Aww. And see how he's brown while mom is B&W? That's how it works. When they grow up they change color.
There go the muddy elephants.
Heh, look! They have passengers.
Jim is in command.
They're having fun in the other vehicle too!
In between animal spottings the road is long and dusty.
Hey, out of our way!
Who you talkin' to?
Is that a dramatic picture?
Or just a funny one? You decide.
Yes, we see you over there.
You and mom.
If you itch, you scratch.
Somebody says they've organized a nature walk for us back at the hotel, the camp, whatever you call it.
First up, a hoopoe! See Marsha? I'm not totally bird ignorant.
Let's go for a walk.
We have two local guides: one's from a tour company and the other is a member of the local Maasai tribe. This is going to be good.
That acacia tree looked more dramatic against the sky in person than it does in this picture, but here you are anyway.
Let's stop under it and see what we can learn.
It's an acacia seed pod!
It's the inside of an acacia seed pod! Some trees produce edible seeds while others are poisonous. Let's just put these back where we found them./
Our guide was fascinated by Kathy's long-lens camera. She let him have a look.
Then he taught us how to make a toothbrush. First you need a twig of salvadora perscia.
You just break off a stick and fray the end and voila! If he had a little Colgate he'd be all set.
Here's somebody demonstrating in a pic I downloaded from the internet.
We're near Mt. Kilimanjaro ("Tanzania owns it but Kenya has the best view") and there are volcanic rocks everywhere.
Some of the vegetation doesn't wish to be touched.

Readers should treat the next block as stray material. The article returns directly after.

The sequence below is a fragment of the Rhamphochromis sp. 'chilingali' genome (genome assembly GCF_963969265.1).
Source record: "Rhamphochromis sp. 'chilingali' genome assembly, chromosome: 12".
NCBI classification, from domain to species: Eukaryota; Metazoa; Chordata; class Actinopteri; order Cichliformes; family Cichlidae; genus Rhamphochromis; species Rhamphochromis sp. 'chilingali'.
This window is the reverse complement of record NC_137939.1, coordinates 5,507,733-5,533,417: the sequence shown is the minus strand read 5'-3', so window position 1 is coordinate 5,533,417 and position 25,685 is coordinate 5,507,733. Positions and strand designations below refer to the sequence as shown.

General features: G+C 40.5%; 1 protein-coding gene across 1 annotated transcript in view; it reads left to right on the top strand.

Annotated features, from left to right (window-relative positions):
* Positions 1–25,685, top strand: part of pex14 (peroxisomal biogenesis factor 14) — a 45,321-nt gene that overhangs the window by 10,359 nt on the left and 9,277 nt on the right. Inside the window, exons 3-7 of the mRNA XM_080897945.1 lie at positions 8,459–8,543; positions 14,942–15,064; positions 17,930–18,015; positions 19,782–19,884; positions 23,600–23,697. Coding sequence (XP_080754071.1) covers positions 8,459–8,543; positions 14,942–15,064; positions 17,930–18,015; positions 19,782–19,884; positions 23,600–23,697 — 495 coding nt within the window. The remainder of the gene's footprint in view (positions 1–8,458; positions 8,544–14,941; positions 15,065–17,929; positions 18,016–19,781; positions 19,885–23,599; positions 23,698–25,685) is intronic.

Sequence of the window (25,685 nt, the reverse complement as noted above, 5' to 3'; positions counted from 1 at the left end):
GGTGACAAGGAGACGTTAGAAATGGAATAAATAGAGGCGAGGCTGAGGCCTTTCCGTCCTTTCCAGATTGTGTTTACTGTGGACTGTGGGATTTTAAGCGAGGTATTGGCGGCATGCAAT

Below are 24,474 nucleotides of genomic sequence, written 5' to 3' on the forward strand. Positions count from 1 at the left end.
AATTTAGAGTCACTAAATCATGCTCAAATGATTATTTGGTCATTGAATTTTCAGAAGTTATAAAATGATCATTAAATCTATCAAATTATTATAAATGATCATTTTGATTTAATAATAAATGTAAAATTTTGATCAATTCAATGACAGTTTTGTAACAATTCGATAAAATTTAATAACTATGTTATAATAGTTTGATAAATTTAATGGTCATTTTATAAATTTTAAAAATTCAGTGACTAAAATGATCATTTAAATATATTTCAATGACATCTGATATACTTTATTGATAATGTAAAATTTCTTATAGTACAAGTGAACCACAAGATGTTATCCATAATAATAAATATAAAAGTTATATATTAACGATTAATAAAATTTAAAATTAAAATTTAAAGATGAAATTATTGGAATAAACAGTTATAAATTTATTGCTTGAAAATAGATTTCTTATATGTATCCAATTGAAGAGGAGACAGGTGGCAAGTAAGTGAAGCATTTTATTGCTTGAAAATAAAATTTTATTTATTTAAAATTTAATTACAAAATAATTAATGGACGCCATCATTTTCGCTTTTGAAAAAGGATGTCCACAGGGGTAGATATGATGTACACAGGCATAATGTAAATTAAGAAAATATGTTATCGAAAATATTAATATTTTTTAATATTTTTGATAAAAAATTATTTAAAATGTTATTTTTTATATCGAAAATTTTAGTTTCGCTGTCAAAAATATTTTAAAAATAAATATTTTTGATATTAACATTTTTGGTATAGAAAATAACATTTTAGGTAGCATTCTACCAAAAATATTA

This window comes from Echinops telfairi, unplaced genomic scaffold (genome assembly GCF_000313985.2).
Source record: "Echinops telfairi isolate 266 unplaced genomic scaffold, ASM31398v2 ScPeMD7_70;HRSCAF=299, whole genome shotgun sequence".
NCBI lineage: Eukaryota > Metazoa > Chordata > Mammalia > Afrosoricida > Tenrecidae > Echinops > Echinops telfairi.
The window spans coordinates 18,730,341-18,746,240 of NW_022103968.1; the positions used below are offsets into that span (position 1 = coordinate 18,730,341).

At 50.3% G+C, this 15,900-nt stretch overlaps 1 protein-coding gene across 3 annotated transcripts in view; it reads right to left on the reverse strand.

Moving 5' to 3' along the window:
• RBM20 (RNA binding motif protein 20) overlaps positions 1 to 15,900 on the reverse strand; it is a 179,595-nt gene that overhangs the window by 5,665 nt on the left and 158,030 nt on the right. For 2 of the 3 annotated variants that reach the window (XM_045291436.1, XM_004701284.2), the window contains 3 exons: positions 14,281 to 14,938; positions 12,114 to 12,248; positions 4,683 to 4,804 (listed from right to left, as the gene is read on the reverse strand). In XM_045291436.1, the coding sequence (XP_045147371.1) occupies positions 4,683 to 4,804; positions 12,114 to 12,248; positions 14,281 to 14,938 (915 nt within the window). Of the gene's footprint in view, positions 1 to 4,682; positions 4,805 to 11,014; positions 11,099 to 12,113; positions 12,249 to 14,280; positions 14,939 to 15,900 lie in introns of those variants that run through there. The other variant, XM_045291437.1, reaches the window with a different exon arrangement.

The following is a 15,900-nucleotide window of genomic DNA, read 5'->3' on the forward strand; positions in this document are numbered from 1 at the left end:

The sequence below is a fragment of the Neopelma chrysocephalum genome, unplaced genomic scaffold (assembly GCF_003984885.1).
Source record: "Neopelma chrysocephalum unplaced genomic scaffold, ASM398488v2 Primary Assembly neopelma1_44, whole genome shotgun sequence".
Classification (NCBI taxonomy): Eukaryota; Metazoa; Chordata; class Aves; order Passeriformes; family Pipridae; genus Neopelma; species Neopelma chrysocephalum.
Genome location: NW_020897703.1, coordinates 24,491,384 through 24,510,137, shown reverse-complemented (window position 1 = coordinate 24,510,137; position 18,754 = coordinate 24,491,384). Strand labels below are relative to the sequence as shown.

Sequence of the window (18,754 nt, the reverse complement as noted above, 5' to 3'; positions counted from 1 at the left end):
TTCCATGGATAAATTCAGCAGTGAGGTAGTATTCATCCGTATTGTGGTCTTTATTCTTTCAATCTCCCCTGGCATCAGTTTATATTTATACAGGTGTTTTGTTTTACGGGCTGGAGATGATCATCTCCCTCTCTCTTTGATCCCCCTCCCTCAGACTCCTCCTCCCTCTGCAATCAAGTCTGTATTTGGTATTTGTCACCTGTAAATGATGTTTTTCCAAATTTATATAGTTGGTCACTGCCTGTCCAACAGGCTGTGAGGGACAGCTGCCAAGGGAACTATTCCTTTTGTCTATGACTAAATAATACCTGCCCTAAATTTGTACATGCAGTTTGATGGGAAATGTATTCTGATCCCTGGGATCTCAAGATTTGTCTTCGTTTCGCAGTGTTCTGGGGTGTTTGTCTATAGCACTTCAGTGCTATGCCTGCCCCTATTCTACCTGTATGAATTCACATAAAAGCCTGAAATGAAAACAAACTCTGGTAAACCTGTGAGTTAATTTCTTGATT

Could we identify the skulls? Sure we could. We're experts in cape buffalo and gazelles by now.
Oh yeah, one more discovery on the nature walk. This is the diesel generator that provides electricity to the camp some of the time. If you want power in the afternoons or during the night, you're out of luck. Gotta save that diesel, don't you know.
Our guide had pierced ears.
Cloven ears, actually. Very nice, if you're into that sort of thing.
Our guides were terrific. This has been a fascinating nature walk.
Now back to the wilds. Hi Mr. Ostrich.
And you. What exactly are you? Waterbuck? Maybe?
An elephant has been this way.
So has an ostrich.
When you can't bathe in water, dust will have to do.
I don't need Marsha to tell me that's a vulture.
More dusty road. Hey, wait...those aren't trees up there.
And they really want to cross the road.
Let's stop and watch.
Know what you call a group of giraffes? A tower.
Or, according to some, a stand.
But these guys aren't standing.
Our of our way!
The wind kicks up dust devils out here all the time.
Lions! Oh boy!
They don't look as excited to see us as we are to see them.
I'm getting outta here.
But wait...suddenly every safari vehicle in Kenya has descended on these poor lions.
Nah...they don't look so tasty.
Let's move along so spy on some baboons.
It's a baboon baby!
There are even baboons in the road.
There are baboons everywhere!
Hold still! I see a bug.
Make me look nice.
There's an art to this grooming business, especially when you've got kids running around.
It isn't just elephants and zebras who enjoy a little mud now and then.
The hippos and the birds like it just fine.
As do the wildebeest.
And the cape buffalo.
In a dusty land like this, a mud hole is a real treat for everybody.
Here are the elephants again.
Oh my, this is nice.
Through muck and through mire. "Hello, Muck! Hi, Meyer! (You don't know your Spike Jones? Never mind, then.)
Just let me wallow in peace.
With my friends the elephants.
And their friends the birds.
Little Dumbo will need a bath tonight.
So let's head home.
The sun's going down.
And the tourists are headed back to their tents.
Where they'll sleep after their evening lecture on African culture. Or something. Honestly I couldn't understand a word this very nice man said. But I was tired...